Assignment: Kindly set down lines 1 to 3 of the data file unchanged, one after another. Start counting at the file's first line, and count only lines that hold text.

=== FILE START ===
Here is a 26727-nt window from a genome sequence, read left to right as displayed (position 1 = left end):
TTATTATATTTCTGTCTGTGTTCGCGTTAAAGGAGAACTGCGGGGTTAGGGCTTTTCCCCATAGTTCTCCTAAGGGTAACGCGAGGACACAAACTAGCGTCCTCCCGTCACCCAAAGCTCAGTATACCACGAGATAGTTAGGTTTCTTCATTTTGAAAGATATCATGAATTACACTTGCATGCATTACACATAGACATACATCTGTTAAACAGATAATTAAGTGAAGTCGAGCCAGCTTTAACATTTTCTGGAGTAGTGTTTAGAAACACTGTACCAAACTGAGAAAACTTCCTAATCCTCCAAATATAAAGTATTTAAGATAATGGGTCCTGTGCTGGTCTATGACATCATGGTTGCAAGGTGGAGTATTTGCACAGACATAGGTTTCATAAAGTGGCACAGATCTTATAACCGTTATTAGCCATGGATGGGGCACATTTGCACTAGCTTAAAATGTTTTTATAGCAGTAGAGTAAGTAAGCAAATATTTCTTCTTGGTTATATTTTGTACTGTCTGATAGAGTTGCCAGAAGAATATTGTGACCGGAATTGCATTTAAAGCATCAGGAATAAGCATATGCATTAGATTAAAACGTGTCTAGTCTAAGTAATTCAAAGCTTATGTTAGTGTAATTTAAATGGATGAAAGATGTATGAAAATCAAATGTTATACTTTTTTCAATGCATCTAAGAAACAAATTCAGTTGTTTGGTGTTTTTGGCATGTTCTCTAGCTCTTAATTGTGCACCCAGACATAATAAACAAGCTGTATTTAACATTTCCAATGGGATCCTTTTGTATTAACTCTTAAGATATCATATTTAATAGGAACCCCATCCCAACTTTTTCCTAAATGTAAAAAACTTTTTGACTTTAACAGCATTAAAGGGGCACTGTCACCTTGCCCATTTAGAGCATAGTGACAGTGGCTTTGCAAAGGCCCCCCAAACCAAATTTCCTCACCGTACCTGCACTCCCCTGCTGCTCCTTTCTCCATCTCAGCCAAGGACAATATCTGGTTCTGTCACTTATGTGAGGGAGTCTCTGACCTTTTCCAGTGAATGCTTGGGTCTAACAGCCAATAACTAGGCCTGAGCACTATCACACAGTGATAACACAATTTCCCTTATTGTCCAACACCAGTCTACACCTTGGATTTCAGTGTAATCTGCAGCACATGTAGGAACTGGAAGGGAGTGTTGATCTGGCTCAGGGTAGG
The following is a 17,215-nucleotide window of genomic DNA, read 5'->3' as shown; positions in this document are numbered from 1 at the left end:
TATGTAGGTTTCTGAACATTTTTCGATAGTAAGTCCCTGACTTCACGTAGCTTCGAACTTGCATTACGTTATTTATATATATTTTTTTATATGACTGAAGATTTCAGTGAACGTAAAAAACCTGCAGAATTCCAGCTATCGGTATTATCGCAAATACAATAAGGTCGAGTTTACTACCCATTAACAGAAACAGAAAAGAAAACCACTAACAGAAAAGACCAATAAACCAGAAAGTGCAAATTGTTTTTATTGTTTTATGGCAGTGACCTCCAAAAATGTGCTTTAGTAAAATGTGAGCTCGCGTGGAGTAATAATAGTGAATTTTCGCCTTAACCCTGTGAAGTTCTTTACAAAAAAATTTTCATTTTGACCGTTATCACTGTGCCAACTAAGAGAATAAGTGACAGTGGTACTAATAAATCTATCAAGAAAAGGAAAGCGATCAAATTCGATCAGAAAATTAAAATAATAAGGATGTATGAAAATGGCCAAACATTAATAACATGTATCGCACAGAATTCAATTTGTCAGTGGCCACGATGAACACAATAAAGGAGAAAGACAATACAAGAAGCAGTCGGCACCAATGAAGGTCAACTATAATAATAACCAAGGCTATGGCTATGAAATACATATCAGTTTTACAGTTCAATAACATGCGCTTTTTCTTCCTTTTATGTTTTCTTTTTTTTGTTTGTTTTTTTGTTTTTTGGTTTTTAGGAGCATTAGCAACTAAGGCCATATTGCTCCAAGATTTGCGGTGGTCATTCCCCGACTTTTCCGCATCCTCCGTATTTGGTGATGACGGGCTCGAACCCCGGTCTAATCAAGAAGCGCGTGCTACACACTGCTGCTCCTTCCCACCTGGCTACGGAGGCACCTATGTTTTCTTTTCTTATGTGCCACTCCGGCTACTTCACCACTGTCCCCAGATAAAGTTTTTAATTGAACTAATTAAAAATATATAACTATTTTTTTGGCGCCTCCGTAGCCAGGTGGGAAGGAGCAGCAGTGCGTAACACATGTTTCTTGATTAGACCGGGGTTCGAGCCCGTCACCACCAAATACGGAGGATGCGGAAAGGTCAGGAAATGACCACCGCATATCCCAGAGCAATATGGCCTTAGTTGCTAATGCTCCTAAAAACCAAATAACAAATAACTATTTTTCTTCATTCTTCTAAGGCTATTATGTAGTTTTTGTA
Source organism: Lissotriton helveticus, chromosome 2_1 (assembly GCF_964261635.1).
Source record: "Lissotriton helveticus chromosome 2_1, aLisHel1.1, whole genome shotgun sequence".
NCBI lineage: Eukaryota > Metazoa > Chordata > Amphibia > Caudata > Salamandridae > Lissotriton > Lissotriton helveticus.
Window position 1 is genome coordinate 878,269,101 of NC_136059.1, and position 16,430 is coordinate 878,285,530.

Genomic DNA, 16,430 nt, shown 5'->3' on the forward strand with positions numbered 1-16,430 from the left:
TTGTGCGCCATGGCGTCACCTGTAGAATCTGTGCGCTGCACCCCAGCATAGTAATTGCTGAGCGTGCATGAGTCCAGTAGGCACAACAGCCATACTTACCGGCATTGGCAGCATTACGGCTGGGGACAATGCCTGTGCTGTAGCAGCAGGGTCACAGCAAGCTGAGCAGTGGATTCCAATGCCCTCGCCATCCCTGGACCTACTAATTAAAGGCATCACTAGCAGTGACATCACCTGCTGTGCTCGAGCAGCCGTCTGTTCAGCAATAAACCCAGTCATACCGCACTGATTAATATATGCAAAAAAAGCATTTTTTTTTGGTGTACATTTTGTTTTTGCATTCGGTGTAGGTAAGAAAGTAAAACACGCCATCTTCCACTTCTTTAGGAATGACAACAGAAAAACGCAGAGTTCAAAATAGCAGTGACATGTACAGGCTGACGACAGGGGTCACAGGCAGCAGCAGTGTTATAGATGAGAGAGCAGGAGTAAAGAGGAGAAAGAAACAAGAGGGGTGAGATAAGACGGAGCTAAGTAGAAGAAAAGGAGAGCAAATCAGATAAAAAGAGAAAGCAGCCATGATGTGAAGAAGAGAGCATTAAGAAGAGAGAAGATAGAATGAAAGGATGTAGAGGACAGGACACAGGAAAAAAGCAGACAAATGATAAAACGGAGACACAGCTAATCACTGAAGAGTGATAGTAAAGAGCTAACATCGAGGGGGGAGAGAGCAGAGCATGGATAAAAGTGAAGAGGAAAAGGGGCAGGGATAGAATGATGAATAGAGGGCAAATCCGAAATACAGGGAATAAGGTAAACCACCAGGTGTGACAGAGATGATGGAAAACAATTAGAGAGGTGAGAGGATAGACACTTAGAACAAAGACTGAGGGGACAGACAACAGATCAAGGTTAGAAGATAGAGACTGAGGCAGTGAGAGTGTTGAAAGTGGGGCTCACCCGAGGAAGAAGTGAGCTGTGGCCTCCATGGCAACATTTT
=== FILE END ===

Here is a 26727-nt window from a genome sequence, read left to right as displayed (position 1 = left end):
TTATTATATTTCTGTCTGTGTTCGCGTTAAAGGAGAACTGCGGGGTTAGGGCTTTTCCCCATAGTTCTCCTAAGGGTAACGCGAGGACACAAACTAGCGTCCTCCCGTCACCCAAAGCTCAGTATACCACGAGATAGTTAGGTTTCTTCATTTTGAAAGATATCATGAATTACACTTGCATGCATTACACATAGACATACATCTGTTAAACAGATAATTAAGTGAAGTCGAGCCAGCTTTAACATTTTCTGGAGTAGTGTTTAGAAACACTGTACCAAACTGAGAAAACTTCCTAATCCTCCAAATATAAAGTATTTAAGATAATGGGTCCTGTGCTGGTCTATGACATCATGGTTGCAAGGTGGAGTATTTGCACAGACATAGGTTTCATAAAGTGGCACAGATCTTATAACCGTTATTAGCCATGGATGGGGCACATTTGCACTAGCTTAAAATGTTTTTATAGCAGTAGAGTAAGTAAGCAAATATTTCTTCTTGGTTATATTTTGTACTGTCTGATAGAGTTGCCAGAAGAATATTGTGACCGGAATTGCATTTAAAGCATCAGGAATAAGCATATGCATTAGATTAAAACGTGTCTAGTCTAAGTAATTCAAAGCTTATGTTAGTGTAATTTAAATGGATGAAAGATGTATGAAAATCAAATGTTATACTTTTTTCAATGCATCTAAGAAACAAATTCAGTTGTTTGGTGTTTTTGGCATGTTCTCTAGCTCTTAATTGTGCACCCAGACATAATAAACAAGCTGTATTTAACATTTCCAATGGGATCCTTTTGTATTAACTCTTAAGATATCATATTTAATAGGAACCCCATCCCAACTTTTTCCTAAATGTAAAAAACTTTTTGACTTTAACAGCATTAAAGGGGCACTGTCACCTTGCCCATTTAGAGCATAGTGACAGTGGCTTTGCAAAGGCCCCCCAAACCAAATTTCCTCACCGTACCTGCACTCCCCTGCTGCTCCTTTCTCCATCTCAGCCAAGGACAATATCTGGTTCTGTCACTTATGTGAGGGAGTCTCTGACCTTTTCCAGTGAATGCTTGGGTCTAACAGCCAATAACTAGGCCTGAGCACTATCACACAGTGATAACACAATTTCCCTTATTGTCCAACACCAGTCTACACCTTGGATTTCAGTGTAATCTGCAGCACATGTAGGAACTGGAAGGGAGTGTTGATCTGGCTCAGGGTAGG
The following is a 17,215-nucleotide window of genomic DNA, read 5'->3' as shown; positions in this document are numbered from 1 at the left end: